There is a large group of agricultural castes to be found in Rajasthan. These people depend on Agriculture for thier livelihood. Some of these castes are Jat, Gurjar, Mali, Kalvi etc.
Irrespective of the birth-based caste system, each individual is free to follow the profession / occupation as per choice, in modern Rajasthan.
Many tribes are also found in different parts of Rajasthan. These tribes have their own social systems and customs. Some of the commonly known tribs are Meena, Bhil, Garasia, Kanjar.

The religion and costumes of the tribes vary. They each have their own religion, costumes and profession. The religion followed by Rajasthanis, in general, is the Hindu religion. Various other religions are also prevalent.
Some of these religions are:
Jain Religion: the Jains follow the teachings of Lord Mahavira, the 24th Tirthankara. Mahavira stressed on the practice Non-violence.
Sikh Religion :Over time,there has been a considarable increase in the number of followers of Sikh religion. The sikhs belive in formless God and worship their holy book ‘Guru Granth Sahib’.
Some other major religions that are followed are Buddishm, Islam, Chirstianity, Parsi religion.

The study of the people of Rajasthan is incomplete without the knowledge of costumes and ornaments. The costumes of the present have the reflections of the costumes of the past. .
Both males and females dress in the customary dresses fully influenced by climate, economy, status and the profession, they are engaged. The traditional dresses being Potia, Dhoti, Banda, Angrakhi, Bugatari, Pachewara, Khol, Dhabla, amongst Hindus; and Tilak, Burga, Achkan amongst Muslims which fast changing now with Bushirt, Salwar and Skirts, Saris and Pants accordingly. Turbans the head dress of Rajasthan is a differential pattern of each geographical region designed to its terrain and climatic influence. Clothes express ones personality and tell people which village and caste they belong.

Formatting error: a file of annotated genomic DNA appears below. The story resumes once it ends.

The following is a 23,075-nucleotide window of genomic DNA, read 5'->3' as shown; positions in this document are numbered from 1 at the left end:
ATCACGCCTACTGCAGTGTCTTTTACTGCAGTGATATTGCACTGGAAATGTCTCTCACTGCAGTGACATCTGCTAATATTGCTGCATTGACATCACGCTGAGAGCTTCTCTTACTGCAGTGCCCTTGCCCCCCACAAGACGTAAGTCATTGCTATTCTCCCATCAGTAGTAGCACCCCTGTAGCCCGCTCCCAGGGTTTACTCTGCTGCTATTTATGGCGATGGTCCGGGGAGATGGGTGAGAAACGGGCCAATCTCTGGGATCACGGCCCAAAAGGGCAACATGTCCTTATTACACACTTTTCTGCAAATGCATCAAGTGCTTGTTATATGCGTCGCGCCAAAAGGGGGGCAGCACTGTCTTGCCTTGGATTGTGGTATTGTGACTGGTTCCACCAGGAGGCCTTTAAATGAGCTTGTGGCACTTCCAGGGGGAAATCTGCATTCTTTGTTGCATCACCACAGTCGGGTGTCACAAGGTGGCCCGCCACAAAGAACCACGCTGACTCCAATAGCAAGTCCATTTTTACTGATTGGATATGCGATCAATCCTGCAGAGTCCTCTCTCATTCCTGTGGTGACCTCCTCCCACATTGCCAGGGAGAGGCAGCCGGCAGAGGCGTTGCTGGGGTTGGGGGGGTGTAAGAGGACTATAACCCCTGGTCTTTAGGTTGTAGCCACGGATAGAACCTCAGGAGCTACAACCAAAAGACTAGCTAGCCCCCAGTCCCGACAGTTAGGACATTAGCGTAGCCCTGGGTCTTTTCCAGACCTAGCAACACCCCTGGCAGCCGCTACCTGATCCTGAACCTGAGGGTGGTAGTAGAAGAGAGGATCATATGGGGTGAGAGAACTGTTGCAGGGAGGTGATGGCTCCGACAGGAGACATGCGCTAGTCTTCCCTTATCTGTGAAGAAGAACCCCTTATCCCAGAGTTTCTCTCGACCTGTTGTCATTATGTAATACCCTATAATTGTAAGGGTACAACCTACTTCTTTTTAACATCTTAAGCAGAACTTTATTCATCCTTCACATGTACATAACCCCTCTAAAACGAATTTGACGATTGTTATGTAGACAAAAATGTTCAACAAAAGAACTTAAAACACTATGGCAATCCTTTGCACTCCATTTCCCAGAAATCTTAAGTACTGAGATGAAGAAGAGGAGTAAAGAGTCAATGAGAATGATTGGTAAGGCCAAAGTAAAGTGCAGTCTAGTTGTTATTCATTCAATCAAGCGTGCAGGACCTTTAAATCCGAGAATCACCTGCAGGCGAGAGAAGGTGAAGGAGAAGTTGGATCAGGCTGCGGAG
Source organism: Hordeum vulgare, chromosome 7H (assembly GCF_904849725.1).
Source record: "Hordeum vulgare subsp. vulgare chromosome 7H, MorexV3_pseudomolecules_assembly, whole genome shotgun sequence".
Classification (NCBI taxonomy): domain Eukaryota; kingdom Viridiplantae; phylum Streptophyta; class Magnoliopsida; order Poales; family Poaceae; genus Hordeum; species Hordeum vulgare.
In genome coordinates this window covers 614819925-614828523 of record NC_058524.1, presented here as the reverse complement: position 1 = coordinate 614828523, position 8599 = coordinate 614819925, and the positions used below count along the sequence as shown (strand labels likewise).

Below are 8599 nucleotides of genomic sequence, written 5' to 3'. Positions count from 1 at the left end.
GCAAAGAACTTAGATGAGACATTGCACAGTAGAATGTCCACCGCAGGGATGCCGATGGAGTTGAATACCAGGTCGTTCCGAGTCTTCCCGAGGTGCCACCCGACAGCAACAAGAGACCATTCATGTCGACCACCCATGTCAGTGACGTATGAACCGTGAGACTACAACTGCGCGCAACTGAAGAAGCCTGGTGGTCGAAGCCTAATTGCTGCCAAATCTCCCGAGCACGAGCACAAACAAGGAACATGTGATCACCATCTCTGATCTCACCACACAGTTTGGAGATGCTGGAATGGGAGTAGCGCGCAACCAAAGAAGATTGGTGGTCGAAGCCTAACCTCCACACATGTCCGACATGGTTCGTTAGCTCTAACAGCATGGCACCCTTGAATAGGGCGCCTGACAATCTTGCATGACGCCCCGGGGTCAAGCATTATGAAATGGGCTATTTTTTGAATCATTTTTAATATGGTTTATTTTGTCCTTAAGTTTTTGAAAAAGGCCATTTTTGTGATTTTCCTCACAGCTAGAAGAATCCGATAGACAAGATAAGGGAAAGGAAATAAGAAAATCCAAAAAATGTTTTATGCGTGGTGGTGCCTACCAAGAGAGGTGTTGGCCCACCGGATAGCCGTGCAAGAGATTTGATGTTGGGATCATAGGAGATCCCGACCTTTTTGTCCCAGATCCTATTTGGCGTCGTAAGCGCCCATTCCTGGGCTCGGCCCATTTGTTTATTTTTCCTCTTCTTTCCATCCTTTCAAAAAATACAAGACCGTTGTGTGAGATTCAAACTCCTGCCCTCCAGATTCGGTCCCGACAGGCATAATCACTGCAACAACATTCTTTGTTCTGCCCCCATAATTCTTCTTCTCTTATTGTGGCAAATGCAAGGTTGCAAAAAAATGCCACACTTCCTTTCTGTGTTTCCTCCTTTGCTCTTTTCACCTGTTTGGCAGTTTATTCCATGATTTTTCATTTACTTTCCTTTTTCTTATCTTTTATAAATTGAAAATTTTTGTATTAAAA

All  over  Rajasthan   the bandhni, tie-dye sari and turban reign supreme.
The common dress of the women constitutes (i) Sari or Odhani, (ii) Kanchli or Kunchuki or Choli (iii) Ghaghra or Ghaghri or Lahanga Besides, the women of high status and ranks wear dupatta and patka. The use of chappals or sandals or jutees is also common but   ladies    of high families use coloured sandals studded with gold threads and stars.Thus, it is concluded that the costumes of women are very colourful and fascinating.

He use of ornaments dates back to the prehistoric times with  the passage of time new designs and varieties replace the old ones but still there  are ornaments which were used in the past and are still used in the present.
Both men and women wear ornaments but with the passage of time, men are giving up their use. The ornaments of gold and silver are more prevalent in Rajasthan. There are certain ornaments which are used by men.
In daily use the ladies wear normal ornaments of neck, hand, nose and ear but on special occasions and social functions women wear all the ornaments of to look beautiful and attractive.For its exquisite designs and delicacy of art Rajasthan jewelry is a rage not only for ladies in India but also for women of foreign countires.

Important Dynasties of India


Maurya Dynasty (300 B.C.–184 B.C.)
Chandragupta Maurya (324–300 B.C.)—He founded the Maurya Empire in India with the help of Kautilya. He was a military genius and an eminent statesman.
Ashoka the great (273–236 B.C.)—Coronation in 269 B.C. He was the son of Bindusara. He conquered; Kalinga in 261 B.C. This was killed the soldier in him and he embraced Buddhism.